And as Charlie Brooker so rightly pointed out in his documentary, video games have a unique language of their own which can seem inaccessible or even worthless to someone on the outside, making the task of Not Being Bad At Video Games incredibly difficult.
This was demonstrated in his interview with Jon Snow, who was actively refusing to admit that he could enjoy a video game, or that a video game could have artistic worth. It asked him to actively participate in a dialogue he simply didn’t understand, down to simple things like what button to press and why.
So what was his instant reaction? Because he didn’t understand it, he decreed it was stupid and not worth his time. And I have a feeling that’s what most people do. I’ve seen my own parents react this way to seeing me play video games. Though I think they’re trying to gain a slight bit more understanding of it now as I’m getting older and these damn games clearly weren’t just a fad of my childhood and teenage development, and I’m also starting to talk about them in a more in-depth way, relating them to my work as a theatre designer - which is a language they do understand as fellow theatre practitioners.
My parents, my mum in particular, have often reacted to video games in much the same way as Jon Snow did in that poorly conducted interview; dismissal as a result of misunderstanding and confusion. I think my dad is starting to understand more now. For example, me and my brother were once having a conversation about this supposed Assassin’s Creed movie and why we absolutely don’t ever want it to happen.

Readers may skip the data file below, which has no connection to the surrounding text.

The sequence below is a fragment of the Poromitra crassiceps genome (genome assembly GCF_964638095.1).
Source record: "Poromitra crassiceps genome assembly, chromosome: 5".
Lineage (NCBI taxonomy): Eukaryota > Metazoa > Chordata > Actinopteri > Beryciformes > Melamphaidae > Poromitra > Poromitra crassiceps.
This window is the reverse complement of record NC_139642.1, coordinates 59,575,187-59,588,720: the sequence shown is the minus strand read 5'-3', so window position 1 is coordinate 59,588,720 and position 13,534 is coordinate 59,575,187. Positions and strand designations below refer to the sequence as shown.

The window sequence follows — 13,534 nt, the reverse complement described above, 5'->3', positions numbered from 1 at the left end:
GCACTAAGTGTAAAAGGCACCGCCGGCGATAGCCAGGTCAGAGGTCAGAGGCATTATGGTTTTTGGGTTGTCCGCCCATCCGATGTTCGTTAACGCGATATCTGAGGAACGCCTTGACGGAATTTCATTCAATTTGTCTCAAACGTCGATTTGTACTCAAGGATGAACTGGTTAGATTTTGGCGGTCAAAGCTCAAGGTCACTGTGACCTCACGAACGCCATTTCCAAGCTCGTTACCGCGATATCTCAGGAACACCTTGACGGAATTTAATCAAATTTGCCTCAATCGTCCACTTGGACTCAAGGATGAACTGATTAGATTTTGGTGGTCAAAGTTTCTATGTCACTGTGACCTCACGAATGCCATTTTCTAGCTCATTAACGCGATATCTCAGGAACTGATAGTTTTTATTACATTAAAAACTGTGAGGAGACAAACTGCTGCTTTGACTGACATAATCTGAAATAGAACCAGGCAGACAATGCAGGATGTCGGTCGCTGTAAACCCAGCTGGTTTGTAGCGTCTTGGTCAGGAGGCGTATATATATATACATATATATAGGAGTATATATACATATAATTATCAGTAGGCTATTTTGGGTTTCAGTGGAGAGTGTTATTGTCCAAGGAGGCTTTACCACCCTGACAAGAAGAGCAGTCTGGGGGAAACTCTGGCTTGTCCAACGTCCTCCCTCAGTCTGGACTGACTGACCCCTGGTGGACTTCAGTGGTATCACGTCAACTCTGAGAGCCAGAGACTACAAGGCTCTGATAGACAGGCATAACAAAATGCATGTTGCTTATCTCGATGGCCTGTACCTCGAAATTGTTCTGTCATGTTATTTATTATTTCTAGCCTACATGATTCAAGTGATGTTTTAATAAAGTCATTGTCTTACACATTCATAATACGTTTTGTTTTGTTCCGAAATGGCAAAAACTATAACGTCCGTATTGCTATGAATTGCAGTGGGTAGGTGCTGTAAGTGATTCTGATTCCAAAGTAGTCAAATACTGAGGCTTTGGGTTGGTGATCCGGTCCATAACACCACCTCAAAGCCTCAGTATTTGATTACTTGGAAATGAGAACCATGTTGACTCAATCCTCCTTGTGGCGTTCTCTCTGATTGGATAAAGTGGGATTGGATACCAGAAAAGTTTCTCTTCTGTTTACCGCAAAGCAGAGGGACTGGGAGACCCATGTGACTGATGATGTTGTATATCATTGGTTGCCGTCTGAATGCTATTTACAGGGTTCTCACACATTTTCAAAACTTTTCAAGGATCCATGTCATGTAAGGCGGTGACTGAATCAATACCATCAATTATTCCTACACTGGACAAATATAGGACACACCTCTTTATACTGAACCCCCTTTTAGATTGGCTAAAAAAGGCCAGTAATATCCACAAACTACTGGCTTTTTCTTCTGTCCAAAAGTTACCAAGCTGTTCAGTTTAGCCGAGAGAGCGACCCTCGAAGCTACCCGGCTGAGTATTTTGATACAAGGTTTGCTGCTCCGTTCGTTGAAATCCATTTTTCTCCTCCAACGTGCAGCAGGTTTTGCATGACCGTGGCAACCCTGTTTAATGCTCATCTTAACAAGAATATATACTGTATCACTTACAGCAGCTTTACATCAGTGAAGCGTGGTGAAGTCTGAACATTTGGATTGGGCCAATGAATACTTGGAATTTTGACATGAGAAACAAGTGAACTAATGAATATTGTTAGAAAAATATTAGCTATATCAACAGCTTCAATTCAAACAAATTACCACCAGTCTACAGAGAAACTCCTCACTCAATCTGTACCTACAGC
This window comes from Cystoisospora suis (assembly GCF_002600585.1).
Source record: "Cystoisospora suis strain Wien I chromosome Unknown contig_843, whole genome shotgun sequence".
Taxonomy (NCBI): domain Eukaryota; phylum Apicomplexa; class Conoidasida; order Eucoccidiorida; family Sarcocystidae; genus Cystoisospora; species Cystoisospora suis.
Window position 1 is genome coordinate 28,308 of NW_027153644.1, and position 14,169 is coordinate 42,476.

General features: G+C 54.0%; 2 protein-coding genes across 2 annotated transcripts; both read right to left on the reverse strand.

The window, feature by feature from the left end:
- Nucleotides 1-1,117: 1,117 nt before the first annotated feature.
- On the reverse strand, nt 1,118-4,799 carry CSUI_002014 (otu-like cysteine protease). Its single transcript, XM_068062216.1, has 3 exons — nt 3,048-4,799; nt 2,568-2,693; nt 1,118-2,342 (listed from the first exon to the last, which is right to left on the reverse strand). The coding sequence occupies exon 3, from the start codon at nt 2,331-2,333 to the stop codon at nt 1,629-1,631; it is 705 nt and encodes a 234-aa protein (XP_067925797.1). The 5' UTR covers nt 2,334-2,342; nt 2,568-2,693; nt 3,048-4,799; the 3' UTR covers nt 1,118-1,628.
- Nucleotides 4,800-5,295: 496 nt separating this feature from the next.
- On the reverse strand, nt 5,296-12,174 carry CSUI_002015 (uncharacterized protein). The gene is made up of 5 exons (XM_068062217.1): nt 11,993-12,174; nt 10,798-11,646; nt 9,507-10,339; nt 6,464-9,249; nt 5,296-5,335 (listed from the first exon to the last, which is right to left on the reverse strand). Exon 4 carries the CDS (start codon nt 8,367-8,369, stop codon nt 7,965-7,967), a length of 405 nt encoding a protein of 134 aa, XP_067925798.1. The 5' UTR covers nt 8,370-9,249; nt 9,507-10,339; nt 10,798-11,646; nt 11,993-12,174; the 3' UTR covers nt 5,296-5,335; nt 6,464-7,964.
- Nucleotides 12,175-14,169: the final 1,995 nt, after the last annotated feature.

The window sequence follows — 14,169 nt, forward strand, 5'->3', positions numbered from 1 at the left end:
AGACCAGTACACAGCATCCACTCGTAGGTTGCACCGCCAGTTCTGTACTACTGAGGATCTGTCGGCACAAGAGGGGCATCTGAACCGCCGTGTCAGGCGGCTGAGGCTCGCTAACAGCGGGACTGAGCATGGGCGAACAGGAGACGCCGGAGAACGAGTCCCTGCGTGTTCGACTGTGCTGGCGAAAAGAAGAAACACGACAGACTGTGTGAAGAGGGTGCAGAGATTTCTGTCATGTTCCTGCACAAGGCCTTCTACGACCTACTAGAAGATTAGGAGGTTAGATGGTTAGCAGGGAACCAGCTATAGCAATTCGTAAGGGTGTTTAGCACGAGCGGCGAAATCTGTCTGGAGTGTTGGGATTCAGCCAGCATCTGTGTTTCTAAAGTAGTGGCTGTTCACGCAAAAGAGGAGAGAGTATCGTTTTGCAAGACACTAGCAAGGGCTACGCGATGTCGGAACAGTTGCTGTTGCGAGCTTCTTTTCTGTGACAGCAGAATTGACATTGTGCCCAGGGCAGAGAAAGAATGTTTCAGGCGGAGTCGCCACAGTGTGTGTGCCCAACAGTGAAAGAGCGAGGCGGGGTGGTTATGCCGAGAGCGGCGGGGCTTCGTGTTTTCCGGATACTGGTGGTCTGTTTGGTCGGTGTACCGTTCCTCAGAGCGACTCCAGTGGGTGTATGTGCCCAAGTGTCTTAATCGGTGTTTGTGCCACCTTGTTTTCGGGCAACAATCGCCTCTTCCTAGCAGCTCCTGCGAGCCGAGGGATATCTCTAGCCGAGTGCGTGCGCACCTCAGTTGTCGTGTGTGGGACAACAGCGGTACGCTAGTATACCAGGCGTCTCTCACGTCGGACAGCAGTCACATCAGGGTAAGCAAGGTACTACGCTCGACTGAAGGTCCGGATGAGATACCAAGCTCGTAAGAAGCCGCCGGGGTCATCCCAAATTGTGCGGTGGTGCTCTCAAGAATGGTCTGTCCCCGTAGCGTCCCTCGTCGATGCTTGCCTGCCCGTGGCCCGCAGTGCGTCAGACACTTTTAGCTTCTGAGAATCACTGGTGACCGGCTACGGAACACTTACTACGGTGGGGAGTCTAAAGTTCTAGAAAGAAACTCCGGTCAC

My main reason for disliking the idea, beyond even the dreading of Hollywood whitewashing and the erasure of anti-religious themes was that Games Just Aren’t Movies. We were having a conversation about how they’re different artforms with different ways of storytelling.
My dad walked past us and said, “You’re right. It’s different from making a film from a book. Video games are all about interaction. Reading a book is interacting with it, but the way video games have you interact with them is different.”
And I was like “DAMN, DAD, WHERE DID THAT SUDDEN UNDERSTANDING COME FROM?” (and where the fuck was it before?)
TLDR my dad secretly plays my PS2 when I’m away at uni and now I know it
Destiny - Concept Art (Part 2)
From the GHOST IN THE MACHINE Art Show by Bungie. A showcase of concept art from their upcoming video game title, DESTINY.
Proceeds to Benefit Child’s Play Charity
See it at Ltd. Art Gallery
I'm a writer and artist, working mainly in comic books, and living in the South East of England (although I'm technically half Scottish and half English).
I'm the managing editor of Orang Utan Comics, Editor in Chief of AAM/Markosia, writer of Alpha Gods, Hypergirl and Hero: 9-5, and also do freelance inking and lettering work for the likes of AAM/Markosia, Slave Labour, Top Shelf, Image, Marvel/Panini and I letter the official Doctor Who graphic novels for BBC Books.
Orang Utan Comics - Alpha Gods - Hero: 9 to 5